6: Install any available updates
This one kind of goes without saying, but once you have installed an operating system and any necessary applications on your new laptop, it is important to install any available software updates.
7: Look for any surprises
Once I have my new laptop all set up and ready to go, I like to use it heavily for a week or two. I will even use it instead of my desktop. I do this because I want to find any problems or missing software before I use my new laptop when I am traveling. After all, if a problem shows up while you’re on the road, it can be difficult to do anything about it. Using the new laptop for an extended period of time before traveling with it helps ensure that everything is functioning properly and that there won’t be any surprises the first time the laptop is used outside the office.
8: Activate Windows
Ok, I know that this one sounds silly, but it is important to take the time to activate Windows. I once got burned by not activating Windows. I happened to be traveling in a foreign country when my trial period expired. I got locked out of Windows and because of the way my computer was configured at the time (it’s a long story), I couldn’t access the Internet to activate Windows. Worse yet, I didn’t have access to a phone to perform a telephone activation. Essentially, I was stuck without a laptop for the duration of my trip. Ever since that incident, I always activate Windows as soon as I am sure that everything on the laptop is functioning properly.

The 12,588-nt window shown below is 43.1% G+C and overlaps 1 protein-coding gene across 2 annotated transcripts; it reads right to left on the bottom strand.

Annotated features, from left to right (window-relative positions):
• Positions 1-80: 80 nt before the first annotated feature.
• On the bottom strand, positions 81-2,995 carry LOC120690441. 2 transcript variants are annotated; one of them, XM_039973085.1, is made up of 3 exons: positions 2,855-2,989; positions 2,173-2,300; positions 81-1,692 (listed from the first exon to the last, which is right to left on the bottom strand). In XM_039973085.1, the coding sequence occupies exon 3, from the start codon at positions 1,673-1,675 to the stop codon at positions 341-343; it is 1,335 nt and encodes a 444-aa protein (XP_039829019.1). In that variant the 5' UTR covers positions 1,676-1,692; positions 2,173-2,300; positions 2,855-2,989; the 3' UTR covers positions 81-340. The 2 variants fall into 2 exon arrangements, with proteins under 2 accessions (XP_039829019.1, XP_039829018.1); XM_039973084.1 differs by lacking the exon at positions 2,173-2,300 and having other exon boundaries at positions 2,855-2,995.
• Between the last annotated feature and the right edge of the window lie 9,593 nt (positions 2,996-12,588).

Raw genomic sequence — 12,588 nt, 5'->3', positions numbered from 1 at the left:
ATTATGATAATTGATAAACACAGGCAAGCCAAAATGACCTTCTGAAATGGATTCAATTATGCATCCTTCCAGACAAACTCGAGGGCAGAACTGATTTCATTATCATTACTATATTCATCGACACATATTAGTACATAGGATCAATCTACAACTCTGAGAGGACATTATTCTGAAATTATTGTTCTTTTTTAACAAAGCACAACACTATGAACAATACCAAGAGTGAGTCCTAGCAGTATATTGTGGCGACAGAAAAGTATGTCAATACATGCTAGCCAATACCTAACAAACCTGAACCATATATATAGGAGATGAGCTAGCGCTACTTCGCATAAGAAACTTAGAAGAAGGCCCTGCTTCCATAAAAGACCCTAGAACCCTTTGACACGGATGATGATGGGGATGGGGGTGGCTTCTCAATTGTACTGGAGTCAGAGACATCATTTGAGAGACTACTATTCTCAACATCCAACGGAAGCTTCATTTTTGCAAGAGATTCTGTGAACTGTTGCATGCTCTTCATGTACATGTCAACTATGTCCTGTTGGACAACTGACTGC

9: Perform a full security scan
Once everything is up and running, perform a full security scan on the laptop. If you have performed a clean installation, the odds are that you won’t have any problems with malware. However, this is far from being a guarantee, so a security scan is essential. To give you a more concrete example of what I am talking about, I recently purchased a USB microscope for a project I’m working on. The microscope was fairly high end and came from a reputable manufacturer. Even so, the driver disk that shipped from the factory had a virus on it.
This didn’t prove to be a big deal because my antivirus software caught it right away. But imagine what would’ve happened had I installed the microscope driver as a part of the initial setup. The virus might have gone undetected until an initial security scan was run.
10: Secure your old laptop
The last step in the process is to secure your old laptop. This can mean different things depending upon what you plan to do with it. Sometimes, I will donate my old computers to charity. But if I do, I always remove the hard drives and replace them with brand-new drives. That way, I am absolutely assured that no data will be recovered from my old laptop.
All sounds a bit complicated? We have a team of engineers, like Michael, available to assist you to set up your computers, laptops and tablets.
Contact the Precept IT office on 0800 122 3010 or email firstname.lastname@example.org